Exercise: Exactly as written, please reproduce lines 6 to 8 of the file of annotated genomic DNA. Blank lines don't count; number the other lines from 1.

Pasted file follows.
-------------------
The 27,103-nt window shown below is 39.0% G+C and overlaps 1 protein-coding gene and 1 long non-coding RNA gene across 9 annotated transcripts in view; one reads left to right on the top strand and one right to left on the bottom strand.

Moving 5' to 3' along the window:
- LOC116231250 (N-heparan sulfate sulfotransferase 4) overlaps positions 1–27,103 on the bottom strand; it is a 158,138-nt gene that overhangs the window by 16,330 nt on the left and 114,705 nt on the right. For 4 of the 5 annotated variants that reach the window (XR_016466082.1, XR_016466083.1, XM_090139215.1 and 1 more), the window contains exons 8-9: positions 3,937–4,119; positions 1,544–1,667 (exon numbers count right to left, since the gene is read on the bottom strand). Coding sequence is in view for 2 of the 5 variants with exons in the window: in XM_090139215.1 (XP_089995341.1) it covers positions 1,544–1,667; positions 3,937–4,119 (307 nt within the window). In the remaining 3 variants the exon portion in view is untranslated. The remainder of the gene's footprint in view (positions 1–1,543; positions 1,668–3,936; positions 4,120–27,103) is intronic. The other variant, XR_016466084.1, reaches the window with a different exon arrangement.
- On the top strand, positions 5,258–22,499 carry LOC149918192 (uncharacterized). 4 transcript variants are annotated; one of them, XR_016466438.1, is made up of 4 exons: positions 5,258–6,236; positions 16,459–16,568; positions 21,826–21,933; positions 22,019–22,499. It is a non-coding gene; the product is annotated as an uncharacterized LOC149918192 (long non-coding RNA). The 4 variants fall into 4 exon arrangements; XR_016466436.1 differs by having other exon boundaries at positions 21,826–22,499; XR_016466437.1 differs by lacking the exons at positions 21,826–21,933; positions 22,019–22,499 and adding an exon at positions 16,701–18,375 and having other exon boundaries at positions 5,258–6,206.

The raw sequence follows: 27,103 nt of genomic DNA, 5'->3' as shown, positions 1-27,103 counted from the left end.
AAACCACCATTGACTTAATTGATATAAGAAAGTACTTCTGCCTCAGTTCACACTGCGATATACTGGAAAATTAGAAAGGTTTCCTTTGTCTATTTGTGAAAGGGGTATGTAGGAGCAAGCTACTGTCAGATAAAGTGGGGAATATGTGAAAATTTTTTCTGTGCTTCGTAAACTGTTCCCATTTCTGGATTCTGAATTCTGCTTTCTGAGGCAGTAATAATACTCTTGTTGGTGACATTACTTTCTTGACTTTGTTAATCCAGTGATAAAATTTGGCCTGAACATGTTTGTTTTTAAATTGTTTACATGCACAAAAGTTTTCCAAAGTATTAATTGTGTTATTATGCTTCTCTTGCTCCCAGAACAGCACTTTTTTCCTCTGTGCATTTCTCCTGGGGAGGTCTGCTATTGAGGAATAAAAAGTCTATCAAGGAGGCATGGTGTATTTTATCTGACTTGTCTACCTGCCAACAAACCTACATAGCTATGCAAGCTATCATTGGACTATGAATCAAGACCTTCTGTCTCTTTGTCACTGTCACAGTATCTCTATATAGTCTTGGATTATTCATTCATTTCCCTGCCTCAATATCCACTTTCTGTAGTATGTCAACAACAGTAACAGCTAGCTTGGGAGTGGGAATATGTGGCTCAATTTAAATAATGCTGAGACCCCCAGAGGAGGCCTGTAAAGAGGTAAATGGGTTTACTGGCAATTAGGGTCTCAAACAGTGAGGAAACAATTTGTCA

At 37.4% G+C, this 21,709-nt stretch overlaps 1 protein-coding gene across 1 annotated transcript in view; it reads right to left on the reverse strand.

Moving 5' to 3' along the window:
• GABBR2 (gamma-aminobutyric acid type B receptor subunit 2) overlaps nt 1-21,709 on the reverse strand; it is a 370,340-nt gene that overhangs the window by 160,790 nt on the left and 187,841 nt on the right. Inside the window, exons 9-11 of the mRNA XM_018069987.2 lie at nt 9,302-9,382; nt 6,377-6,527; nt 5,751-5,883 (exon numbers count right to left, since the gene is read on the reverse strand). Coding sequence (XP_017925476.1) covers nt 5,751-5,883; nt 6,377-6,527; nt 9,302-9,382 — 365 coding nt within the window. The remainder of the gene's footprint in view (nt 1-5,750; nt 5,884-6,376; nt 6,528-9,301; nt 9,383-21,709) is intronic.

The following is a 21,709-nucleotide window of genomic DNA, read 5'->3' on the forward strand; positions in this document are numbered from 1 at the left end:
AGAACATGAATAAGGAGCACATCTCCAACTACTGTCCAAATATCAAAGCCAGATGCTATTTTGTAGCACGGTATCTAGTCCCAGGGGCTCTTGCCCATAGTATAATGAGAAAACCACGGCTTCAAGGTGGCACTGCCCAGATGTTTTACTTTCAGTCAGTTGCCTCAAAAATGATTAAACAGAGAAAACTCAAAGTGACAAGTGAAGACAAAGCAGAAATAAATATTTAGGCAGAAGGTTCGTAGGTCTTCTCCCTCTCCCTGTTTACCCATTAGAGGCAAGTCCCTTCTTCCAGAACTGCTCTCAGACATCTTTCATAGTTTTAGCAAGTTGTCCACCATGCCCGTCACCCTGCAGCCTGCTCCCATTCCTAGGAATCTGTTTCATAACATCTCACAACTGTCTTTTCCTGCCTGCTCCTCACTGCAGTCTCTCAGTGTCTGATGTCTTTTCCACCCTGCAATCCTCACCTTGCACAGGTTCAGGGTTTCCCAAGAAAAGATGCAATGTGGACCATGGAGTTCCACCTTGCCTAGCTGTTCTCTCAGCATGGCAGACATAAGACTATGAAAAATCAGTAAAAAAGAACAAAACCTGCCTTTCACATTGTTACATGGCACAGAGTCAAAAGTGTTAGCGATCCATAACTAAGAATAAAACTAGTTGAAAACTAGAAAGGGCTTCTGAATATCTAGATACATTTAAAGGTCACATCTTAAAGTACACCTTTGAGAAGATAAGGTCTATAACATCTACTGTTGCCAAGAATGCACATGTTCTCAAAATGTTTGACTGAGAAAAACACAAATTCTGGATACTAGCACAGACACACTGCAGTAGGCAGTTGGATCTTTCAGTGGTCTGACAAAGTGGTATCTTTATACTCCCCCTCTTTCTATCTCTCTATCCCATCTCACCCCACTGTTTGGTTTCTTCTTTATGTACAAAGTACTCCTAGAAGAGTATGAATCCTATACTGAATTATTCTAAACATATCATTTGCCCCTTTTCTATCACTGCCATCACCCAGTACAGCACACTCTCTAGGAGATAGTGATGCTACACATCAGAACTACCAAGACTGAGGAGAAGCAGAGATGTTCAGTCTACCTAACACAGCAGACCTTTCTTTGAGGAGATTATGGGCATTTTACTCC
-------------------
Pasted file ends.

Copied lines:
AAACCACCATTGACTTAATTGATATAAGAAAGTACTTCTGCCTCAGTTCACACTGCGATATACTGGAAAATTAGAAAGGTTTCCTTTGTCTATTTGTGAAAGGGGTATGTAGGAGCAAGCTACTGTCAGATAAAGTGGGGAATATGTGAAAATTTTTTCTGTGCTTCGTAAACTGTTCCCATTTCTGGATTCTGAATTCTGCTTTCTGAGGCAGTAATAATACTCTTGTTGGTGACATTACTTTCTTGACTTTGTTAATCCAGTGATAAAATTTGGCCTGAACATGTTTGTTTTTAAATTGTTTACATGCACAAAAGTTTTCCAAAGTATTAATTGTGTTATTATGCTTCTCTTGCTCCCAGAACAGCACTTTTTTCCTCTGTGCATTTCTCCTGGGGAGGTCTGCTATTGAGGAATAAAAAGTCTATCAAGGAGGCATGGTGTATTTTATCTGACTTGTCTACCTGCCAACAAACCTACATAGCTATGCAAGCTATCATTGGACTATGAATCAAGACCTTCTGTCTCTTTGTCACTGTCACAGTATCTCTATATAGTCTTGGATTATTCATTCATTTCCCTGCCTCAATATCCACTTTCTGTAGTATGTCAACAACAGTAACAGCTAGCTTGGGAGTGGGAATATGTGGCTCAATTTAAATAATGCTGAGACCCCCAGAGGAGGCCTGTAAAGAGGTAAATGGGTTTACTGGCAATTAGGGTCTCAAACAGTGAGGAAACAATTTGTCA

At 37.4% G+C, this 21,709-nt stretch overlaps 1 protein-coding gene across 1 annotated transcript in view; it reads right to left on the reverse strand.

Moving 5' to 3' along the window: